Essentially the occupy movement enabled citizens to identify and express themselves as victims of the “economic climate” in a collective way. In my opinion that was it’s only purpose. It offered no legitimate democratically agreeable real world workable solution, either did the Arab Spring. Bertrand Russell put it best “The problem with the world is that the stupid are cocksure and the intelligent full of doubt.”

        The problem with your concept of “new power” is that it does not address existing structural problems. An inclusive workplace would only serve workers that are well versed in politics, therefore productivity would suffer. How would you go about structuring an organisation?

        Reply
  2. Kerra Bolton. May 25, 2015 at 11:56 am  |  

    Thank you for sharing this. I love the Fold It example and have been thinking about how it can be applied to and transform existing organizations that currently operate from the “authority” model. How can one change/dent the culture of those organizations that rely on traditional power?

    NB: I’m a new “fan” and (I hope) member of your community. I’m part of Jonathan Fields’ Good Life Project Immersion program and listened to your fascinating conversation.

    Reply
    • Nilofer Merchant. May 26, 2015 at 11:06 pm  |  

      Kerra,
      Thanks for joining in, and glad you came.

      People ask me all the time how one can change the culture of organizations relying on old power. Usually if it’s the leadership team, they’ll say something like, “I would do things differently if only *they* would change” and the more middle managers say, “we’re not allowed to do that by our leadership team” and more junior people implore others to change….

      After way too many years doing transformation work, all I can say is start with what you see, as you are. Maybe with the idea that what is currently being done isn’t working, so let’s try something new. The fold it team arrived there because they really really wanted to solve the problem. It was their desperation that drove them. So the next time you see a super tough challenge, ask, how can we stop using an old way to get to a new result… Let’s do this, or this. Or that… There’s a great graphic in my first book that gets to this. I’ll see if I can dig it up one of these days and blog on it.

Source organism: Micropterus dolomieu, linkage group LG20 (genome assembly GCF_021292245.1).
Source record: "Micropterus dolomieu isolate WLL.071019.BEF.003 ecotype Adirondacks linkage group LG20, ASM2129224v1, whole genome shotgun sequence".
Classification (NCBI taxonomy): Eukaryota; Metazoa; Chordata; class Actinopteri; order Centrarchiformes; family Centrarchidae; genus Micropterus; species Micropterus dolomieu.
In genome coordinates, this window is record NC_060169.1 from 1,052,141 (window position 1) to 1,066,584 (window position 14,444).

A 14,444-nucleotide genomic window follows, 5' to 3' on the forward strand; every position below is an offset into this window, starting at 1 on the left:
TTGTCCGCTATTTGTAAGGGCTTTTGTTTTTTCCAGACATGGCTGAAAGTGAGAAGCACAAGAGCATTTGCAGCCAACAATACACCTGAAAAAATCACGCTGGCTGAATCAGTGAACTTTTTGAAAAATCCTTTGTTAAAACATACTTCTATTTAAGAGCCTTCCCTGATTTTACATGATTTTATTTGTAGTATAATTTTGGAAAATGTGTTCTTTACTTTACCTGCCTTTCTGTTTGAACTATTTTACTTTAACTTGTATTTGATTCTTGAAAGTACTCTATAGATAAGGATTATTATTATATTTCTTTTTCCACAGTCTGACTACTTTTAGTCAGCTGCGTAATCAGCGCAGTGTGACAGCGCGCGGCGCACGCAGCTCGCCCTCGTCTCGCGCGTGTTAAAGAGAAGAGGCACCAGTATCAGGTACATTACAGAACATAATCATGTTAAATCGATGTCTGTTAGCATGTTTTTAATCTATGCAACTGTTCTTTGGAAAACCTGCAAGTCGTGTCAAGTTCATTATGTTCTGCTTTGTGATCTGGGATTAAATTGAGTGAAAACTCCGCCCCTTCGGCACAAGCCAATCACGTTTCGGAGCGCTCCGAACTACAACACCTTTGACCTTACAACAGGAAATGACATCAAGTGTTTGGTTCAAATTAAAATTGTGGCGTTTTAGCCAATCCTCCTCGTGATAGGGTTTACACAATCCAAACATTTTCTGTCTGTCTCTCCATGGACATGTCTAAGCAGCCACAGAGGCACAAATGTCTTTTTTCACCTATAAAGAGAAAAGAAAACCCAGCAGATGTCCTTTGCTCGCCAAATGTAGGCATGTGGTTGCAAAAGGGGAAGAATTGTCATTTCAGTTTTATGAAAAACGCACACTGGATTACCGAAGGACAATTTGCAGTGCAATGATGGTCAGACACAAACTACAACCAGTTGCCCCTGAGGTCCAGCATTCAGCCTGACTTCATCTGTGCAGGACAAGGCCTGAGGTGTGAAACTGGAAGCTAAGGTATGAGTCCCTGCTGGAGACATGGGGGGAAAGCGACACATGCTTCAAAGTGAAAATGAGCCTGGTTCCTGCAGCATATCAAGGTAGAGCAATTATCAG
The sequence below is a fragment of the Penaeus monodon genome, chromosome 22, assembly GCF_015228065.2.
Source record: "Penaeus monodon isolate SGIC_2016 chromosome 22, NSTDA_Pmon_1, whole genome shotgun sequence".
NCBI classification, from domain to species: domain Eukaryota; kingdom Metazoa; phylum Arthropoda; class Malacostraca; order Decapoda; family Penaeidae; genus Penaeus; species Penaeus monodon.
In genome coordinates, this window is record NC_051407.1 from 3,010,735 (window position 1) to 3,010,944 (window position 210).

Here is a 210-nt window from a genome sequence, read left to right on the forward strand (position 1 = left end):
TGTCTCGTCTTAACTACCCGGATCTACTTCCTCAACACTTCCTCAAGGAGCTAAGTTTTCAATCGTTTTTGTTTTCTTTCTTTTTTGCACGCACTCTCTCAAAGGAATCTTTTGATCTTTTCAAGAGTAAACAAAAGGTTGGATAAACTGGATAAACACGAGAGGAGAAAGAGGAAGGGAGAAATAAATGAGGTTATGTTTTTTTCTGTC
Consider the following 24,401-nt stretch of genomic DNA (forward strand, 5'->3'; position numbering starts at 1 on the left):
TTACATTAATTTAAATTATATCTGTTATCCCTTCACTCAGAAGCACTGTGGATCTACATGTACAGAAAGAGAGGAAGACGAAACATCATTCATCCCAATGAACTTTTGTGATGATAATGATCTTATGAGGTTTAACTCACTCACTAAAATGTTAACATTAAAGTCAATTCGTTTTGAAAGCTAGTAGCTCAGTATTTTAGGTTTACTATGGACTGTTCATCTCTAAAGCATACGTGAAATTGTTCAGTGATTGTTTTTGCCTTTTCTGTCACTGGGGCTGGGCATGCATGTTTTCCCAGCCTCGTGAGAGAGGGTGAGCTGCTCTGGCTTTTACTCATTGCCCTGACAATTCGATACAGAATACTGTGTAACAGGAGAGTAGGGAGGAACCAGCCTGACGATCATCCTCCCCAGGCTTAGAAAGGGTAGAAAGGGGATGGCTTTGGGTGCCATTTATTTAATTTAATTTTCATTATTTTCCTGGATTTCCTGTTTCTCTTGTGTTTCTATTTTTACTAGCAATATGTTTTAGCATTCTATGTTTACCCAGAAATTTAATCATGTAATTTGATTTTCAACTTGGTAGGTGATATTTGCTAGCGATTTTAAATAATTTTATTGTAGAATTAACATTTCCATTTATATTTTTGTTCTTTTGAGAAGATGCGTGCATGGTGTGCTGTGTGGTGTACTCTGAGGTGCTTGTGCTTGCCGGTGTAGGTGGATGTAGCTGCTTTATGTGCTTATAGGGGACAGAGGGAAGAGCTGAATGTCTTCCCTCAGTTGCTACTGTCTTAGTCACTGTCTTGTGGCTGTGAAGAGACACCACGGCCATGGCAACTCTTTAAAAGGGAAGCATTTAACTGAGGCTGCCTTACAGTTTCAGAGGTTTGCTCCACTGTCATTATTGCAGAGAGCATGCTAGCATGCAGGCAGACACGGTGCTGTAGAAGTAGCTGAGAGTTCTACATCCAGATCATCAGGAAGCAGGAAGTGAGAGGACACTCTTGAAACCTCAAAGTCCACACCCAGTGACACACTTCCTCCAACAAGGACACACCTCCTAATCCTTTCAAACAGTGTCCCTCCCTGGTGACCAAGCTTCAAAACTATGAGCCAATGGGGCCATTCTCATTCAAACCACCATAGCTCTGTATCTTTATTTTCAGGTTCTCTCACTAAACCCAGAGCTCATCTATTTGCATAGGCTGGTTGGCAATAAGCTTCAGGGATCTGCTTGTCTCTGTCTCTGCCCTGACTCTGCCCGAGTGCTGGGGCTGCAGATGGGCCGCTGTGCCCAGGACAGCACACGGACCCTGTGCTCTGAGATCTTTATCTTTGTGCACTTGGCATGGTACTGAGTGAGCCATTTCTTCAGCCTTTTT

Reply
      • Kerra Bolton. May 27, 2015 at 5:02 am  |  

        Thank you for your response. I’m working with a new leader of an organization who desperately wants change. One thing I’m finding in this and other organizations is that people say they want change, but they’re not sure how to get there.

        Reply
  3. Rohan Light. May 29, 2015 at 1:41 am  |  

    Hi Nilofer,
    When I first read your idea of onlyness, my mind went (naturally) to loneliness. Which for me is an absence of self. Having had more time to understand your message, onlyness can only be a fullness of self. Fullness is generative, expansive and communicative. So onlyness becomes about communication. Yet communication is enacted by the receiver. Which involves a choice about meaning. Choice leads to permission and permission is what confers power… in societies with sufficient freedom. Freedom enables people to meet more of their potential. And the most powerful freedom is that of speech. So we have more people communicating.Yet communication doesn’t guarantee coordination. Coordination needs inspiration, so onlyness becomes about inspiration. We seek causes. Solving human problems at scale involves choosing to enrol in a cause. Onlyness is selflessness at scale. Economies of scale becomes humanity of scope

    Reply